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Gendered Domestic Violence and Abuse in Popular Culture
Type: Book
ISBN: 978-1-83867-781-7

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Book part
Publication date: 13 March 2019

Abstract

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Gender and Contemporary Horror in Television
Type: Book
ISBN: 978-1-78769-103-2

Abstract

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Singing
Type: Book
ISBN: 978-1-83867-332-1

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Article
Publication date: 14 December 2015

Tessa Hughes and Maria Castro Romero

The purpose of this paper is to develop an approach within the guidance of the Mental Capacity Act (2005) to meaningfully include people diagnosed with dementia (PDwD) in…

Abstract

Purpose

The purpose of this paper is to develop an approach within the guidance of the Mental Capacity Act (2005) to meaningfully include people diagnosed with dementia (PDwD) in research endeavours.

Design/methodology/approach

As part of a broader study of self-authored narratives of care experiences, PDwD were involved in the development and implementation of a process method of consent, in which consent conversations were contextual, responsive and ongoing, and were audited with the use of field diaries.

Findings

Working within people’s relational contexts (i.e. care staff and family), eight participants with a range of dementia diagnoses and care needs made and verbally communicated research-related decisions. A desire to participate was consistently conveyed across research encounters, regardless of the extent of memory problems. Participants also demonstrated keen awareness of the links between memory problems, rights and inclusion, alongside a sense of personal identity and the capacities to clearly communicate this.

Research limitations/implications

A process model of consent encouraged formal reflection upon ethical and pragmatic complexities, and is relevant to persons diagnosed with dementia making both care- and research-related decisions. Further work is needed to include people with a broader range of communication support needs.

Originality/value

This research demonstrates substantial possibilities for eliciting and responding to the views of people with dementia diagnoses (previously excluded from research). Results open opportunities for genuine long-term research and care partnerships with PDwD for practice, service and policy development.

Details

Quality in Ageing and Older Adults, vol. 16 no. 4
Type: Research Article
ISSN: 1471-7794

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Article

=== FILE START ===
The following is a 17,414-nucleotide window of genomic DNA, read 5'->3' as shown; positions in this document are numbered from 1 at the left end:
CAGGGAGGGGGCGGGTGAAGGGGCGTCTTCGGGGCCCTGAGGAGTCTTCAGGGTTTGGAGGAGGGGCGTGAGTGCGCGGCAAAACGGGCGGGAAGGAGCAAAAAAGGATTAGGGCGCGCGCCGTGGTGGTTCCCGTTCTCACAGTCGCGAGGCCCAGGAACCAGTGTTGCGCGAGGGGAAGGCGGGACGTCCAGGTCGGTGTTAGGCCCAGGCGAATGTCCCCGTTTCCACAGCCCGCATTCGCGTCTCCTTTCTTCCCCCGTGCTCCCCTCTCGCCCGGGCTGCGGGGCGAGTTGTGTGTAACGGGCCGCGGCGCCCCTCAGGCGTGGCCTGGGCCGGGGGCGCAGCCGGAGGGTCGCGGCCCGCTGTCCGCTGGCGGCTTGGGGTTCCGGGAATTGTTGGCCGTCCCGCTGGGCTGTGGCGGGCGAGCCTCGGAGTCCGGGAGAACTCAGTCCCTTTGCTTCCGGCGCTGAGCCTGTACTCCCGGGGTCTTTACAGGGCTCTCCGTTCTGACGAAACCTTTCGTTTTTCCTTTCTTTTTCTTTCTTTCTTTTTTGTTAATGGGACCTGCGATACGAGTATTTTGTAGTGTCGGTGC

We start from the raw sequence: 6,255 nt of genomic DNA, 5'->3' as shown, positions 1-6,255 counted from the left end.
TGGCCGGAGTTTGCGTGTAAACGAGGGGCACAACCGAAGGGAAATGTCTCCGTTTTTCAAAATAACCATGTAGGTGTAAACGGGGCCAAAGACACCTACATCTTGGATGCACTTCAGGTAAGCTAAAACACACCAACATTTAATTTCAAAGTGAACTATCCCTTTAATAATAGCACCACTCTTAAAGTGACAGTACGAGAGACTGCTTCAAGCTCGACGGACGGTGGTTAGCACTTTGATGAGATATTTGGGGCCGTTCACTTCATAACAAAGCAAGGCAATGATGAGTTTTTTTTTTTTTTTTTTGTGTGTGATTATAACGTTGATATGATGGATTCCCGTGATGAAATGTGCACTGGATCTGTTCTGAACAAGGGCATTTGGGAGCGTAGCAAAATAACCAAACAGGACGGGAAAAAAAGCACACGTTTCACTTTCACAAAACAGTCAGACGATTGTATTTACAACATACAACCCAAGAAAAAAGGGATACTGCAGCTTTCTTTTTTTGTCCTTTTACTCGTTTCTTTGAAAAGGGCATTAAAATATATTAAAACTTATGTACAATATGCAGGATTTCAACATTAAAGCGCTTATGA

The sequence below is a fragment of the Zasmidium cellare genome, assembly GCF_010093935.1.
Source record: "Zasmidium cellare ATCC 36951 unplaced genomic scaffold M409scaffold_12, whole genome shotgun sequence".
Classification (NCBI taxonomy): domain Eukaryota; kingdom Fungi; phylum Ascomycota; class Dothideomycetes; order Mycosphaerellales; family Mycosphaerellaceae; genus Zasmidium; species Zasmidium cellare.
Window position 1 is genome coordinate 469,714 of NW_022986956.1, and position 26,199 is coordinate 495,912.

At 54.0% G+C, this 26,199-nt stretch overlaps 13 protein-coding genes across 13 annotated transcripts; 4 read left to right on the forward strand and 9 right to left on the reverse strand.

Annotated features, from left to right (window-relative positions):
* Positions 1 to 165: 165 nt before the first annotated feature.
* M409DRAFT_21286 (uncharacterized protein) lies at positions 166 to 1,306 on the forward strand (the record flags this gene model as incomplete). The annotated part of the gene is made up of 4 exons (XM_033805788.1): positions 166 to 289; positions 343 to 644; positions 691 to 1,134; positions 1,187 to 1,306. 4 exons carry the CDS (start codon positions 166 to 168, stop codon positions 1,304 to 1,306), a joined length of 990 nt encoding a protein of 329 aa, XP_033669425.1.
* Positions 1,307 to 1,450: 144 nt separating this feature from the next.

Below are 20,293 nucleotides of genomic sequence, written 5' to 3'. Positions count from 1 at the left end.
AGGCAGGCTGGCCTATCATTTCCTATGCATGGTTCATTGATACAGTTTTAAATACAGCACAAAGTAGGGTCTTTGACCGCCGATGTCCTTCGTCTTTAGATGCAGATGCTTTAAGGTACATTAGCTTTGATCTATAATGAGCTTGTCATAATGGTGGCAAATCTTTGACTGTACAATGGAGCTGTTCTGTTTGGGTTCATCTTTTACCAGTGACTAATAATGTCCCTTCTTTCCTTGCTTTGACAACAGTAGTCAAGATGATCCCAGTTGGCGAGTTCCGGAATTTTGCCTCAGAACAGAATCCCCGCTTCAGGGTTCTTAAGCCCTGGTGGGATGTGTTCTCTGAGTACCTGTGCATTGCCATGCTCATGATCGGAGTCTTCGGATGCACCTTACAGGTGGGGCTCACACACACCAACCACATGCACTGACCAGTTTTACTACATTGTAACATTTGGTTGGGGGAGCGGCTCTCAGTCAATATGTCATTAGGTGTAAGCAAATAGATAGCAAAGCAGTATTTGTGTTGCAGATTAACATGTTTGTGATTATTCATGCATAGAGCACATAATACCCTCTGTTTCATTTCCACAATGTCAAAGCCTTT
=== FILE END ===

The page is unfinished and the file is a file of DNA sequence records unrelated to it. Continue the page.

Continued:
Publication date: 6 November 2020

Ghorban Hemati Alamdarloo and Hasan Mradi

Autism spectrum disorder is a kind of neurodevelopmental disorder characterized by persistent deficits in social communication and interaction across multiple contexts…

Abstract

Purpose

Autism spectrum disorder is a kind of neurodevelopmental disorder characterized by persistent deficits in social communication and interaction across multiple contexts, and restricted, repetitive patterns of behavior, interests or activities. The purpose of this paper is to determine the effectiveness of sensory integration intervention on emotional-behavioral problems in children with autism spectrum disorder.

Design/methodology/approach

This research was conducted in a pretest-posttest design with control group. The participants were 30 children with autism spectrum disorder (6–11 years old) who were selected through convenience sampling from among children with autism spectrum disorder in Zeinab center of Isfahan and were randomly divided into two groups of 15 subjects. The children of the experimental group received 14 sessions of sensory integration intervention while the control group did not receive this intervention. To measure emotional-behavioral problems, the Behavior Assessment System for Children-Second Edition was used. To analyze the data, ANCOVA and MANCOVA tests were used.

Findings

The results showed that sensory integration intervention improves emotional-behavioral problems and its subscales (hyperactivity, aggression, behavioral problems, anxiety, depression, somatization, attention problems, learning difficulties, atypicality and withdrawal) in children with autism spectrum disorder.

Research limitations/implications

Therefore, it can be concluded that sensory integration intervention can be a suitable treatment for reducing sensory problems and improving emotional-behavioral problems in children with autism spectrum disorder.

Originality/value

The study of the effect of sensory integration on emotional-behavioral problems in children with autism spectrum disorder is necessary as a simple and non-side-effect educational and therapeutic method, both as a step to fill the research gap in this field, besides being a cheap and affordable way for improving the various skills of children with autism spectrum disorder for professionals, teachers, parents and educators.

Details

Advances in Autism, vol. 7 no. 2
Type: Research Article
ISSN: 2056-3868

Keywords